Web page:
Author Rich Cohen

 

 

 

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A captivating blend of reportage and memoir exploring the history of the Chicago Cubs.


When Rich Cohen was eight years old, his father took him to see a Cubs game. On the way out of the park, his father asked him to make a promise. "Promise me you will never be a Cubs fan. The Cubs do not win,” he explained, “and because of that, a Cubs fan will have a diminished life determined by low expectations. That team will screw up your life.” As a result, Cohen became not just a Cubs fan but one of the biggest Cubs fans in the world. In this book, he captures the story of the team, its players and crazy days. Billy Sunday and Ernie Banks, Three Finger Brown and Ryne Sandberg, Bill Buckner, the Bartman Ball, Kris Bryant, Anthony Rizzo – the early dominance followed by a 107 year trek across the wilderness. It’s all here – not just what happened, but what it felt like and what it meant. He searches for the cause of the famous curse. Was it the billy goat, kicked out of Wrigley Field in Game 5 of the 1945 World Series, or does it go back further, to the very origins of the franchise? Driven mad with futility, he went on the road with the team in search of answers, interviewed great players present and past, researched in libraries but also in the bleachers, double-fisted, a frosty malt in each hand, demanding answers. He came to see the curse as a burden but also as a blessing. Cubs fans are unique, emissaries from a higher realm, warning of hubris and vanity. The blue cap with the red C said, “My Kingdom is not of this world.” He interviewed the architects of the 2016 Cubs, the team that broke the curse. Here’s what he asked: How the hell did you do it? He was at (almost) every game of the 2016 playoff run – a run that culminated in (maybe) the single greatest baseball game ever played. He was excited but also terrified. Losing is easy. What would it mean to win? Wearing a Yankees hat meant corporate excellence. Wearing a Mets hat meant miracles. But wearing a Cubs hat meant loving the game on its most humdrum afternoon – September 13, 1979, say, 14 games out of first place, Larry Bittner driving in Ivan DeJesus. Would we lose that? Would being a Cubs become ordinary? A mix of memoir, reporting, history and baseball theology, this book, forty years in the making, has never been written because it never could be -- only with the 2016 World Series can the true arc of the story finally be understood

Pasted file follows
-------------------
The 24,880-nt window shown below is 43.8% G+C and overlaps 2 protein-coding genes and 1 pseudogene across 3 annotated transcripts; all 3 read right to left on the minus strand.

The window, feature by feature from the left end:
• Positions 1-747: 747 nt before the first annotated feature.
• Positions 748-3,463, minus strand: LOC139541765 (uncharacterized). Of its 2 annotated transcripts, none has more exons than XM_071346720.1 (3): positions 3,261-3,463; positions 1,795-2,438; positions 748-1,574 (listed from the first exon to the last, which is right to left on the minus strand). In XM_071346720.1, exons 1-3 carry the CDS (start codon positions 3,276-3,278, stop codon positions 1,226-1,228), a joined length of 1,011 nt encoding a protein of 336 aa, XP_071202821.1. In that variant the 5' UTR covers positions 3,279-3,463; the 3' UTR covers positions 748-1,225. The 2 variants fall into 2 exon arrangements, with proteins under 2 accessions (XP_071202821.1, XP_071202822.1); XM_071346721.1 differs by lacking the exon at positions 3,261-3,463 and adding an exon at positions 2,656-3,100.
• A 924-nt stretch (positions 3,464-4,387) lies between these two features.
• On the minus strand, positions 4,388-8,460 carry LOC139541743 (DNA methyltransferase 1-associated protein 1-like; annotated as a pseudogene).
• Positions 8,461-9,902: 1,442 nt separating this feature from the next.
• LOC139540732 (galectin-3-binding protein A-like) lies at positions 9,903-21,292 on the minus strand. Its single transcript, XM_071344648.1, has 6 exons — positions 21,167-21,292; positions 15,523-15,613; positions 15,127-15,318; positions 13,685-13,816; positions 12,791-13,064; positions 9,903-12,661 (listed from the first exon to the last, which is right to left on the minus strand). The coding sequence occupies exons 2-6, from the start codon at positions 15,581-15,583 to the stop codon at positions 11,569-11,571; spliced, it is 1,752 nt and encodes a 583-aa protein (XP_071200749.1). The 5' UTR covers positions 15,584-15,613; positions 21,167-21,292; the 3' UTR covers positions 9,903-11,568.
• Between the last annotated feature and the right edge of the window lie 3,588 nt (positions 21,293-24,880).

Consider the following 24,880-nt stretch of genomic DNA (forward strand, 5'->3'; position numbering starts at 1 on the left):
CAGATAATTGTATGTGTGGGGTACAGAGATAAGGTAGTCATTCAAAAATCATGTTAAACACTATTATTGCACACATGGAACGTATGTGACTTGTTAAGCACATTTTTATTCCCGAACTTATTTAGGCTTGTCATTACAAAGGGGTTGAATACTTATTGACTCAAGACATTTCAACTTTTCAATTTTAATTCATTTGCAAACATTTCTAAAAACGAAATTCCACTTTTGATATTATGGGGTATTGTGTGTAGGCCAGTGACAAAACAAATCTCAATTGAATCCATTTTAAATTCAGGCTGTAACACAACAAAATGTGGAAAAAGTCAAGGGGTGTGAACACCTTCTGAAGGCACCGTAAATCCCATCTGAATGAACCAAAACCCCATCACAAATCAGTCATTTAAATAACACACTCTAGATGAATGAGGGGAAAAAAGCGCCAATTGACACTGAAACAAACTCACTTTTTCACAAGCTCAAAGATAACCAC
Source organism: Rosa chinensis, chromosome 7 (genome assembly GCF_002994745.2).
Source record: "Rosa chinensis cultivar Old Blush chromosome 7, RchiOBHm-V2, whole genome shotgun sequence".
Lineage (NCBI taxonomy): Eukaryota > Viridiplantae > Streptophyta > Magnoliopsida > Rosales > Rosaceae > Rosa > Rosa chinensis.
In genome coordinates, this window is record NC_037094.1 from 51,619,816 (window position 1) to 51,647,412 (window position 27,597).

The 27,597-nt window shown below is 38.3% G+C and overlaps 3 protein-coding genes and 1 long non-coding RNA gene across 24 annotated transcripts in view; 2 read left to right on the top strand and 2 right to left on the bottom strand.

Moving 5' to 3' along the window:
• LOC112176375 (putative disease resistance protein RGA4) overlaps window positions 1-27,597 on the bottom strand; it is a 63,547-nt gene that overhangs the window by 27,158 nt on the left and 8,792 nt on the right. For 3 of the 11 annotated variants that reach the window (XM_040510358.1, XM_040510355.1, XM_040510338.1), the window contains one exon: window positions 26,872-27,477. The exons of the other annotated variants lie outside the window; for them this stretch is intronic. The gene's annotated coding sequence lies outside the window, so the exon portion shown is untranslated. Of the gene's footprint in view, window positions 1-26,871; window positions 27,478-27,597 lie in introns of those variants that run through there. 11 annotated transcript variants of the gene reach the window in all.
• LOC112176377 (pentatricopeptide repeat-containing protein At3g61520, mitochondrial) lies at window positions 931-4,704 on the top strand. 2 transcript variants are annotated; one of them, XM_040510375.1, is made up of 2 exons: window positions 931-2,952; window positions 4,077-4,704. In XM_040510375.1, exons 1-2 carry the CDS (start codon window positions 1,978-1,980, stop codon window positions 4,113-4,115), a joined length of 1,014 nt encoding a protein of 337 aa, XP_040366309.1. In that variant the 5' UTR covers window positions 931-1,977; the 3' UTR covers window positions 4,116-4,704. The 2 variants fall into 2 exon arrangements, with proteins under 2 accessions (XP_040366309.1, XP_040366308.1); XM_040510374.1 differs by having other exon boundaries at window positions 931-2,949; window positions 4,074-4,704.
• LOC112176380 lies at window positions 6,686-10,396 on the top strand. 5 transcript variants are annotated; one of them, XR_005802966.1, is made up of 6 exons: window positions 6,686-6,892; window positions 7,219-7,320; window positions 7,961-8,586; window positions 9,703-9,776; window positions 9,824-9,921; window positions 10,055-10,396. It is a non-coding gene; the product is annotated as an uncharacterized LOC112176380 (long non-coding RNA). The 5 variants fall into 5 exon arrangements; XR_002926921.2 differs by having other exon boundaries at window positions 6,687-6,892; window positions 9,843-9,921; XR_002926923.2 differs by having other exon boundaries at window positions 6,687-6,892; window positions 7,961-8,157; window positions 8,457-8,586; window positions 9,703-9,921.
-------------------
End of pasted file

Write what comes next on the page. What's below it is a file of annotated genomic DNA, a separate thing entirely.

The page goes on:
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REVIEWS, EXCERPTS AND ARTICLES:

Kirkus Review

THE CHICAGO CUBS 
Story of a Curse
Author: Rich Cohen

Review Issue Date: September 1, 2017
Online Publish Date: August 21, 2017
Publisher:Farrar, Straus and Giroux
Pages: 288
Price ( Hardcover ): $26.00
Price ( e-book ): $12.99
Publication Date: October 3, 2017
ISBN ( Hardcover ): 978-0-374-12092-4
ISBN ( e-book ): 978-0-374-71731-5
Category: Nonfiction


In 2016, the Chicago Cubs won the World Series for the first time since 1908—and thereby hangs this tale.Vanity Fair and Rolling Stone contributing editor Cohen (The Sun & the Moon & the Rolling Stones, 2016, etc.), a lifelong Cubs fan, rehearses in swift, entertaining fashion the genesis of the team and its glory years (there were many early on) and long decades of mediocrity, and he introduces us to some key players over the years. Grover Cleveland Alexander, Ernie Banks, Bill Buckner, Hack Wilson, Ron Santo, Sammy Sosa: these and many other celebrated, even infamous names populate the early pages of this love story so full of broken hearts, the author's included. The Cubs frequent losses—and the dominance of the curse, whose origins and manifestations Cohen considers throughout—eventually drove the author to give up on the team and to quit following them. Until, of course, the resurrection, which, Cohen shows, began in 2009 when the Ricketts family purchased the franchise, and made key hires, including team president Theo Epstein and manager Joe Maddon, and promising acquisitions. Finally, hope returned to reign at Wrigley Field, whose story the author also tells us. The concluding 60 or so pages deal with the newly risen Cubs, who didn't quite make it in 2015 but who defeated the Cleveland Indians in seven games in 2016 to finally break the curse. The author provides smooth summaries of each of the seven contests, calling Game 7 "the greatest baseball game of all time." (Tribe fans may disagree.) Cohen's accounts of the team, the players, the games and the culture surrounding the Cubs are brisk and informative, and his many personal stories, strung like holiday lights throughout the narrative, illuminate a fan's frangible heart that annually repaired itself.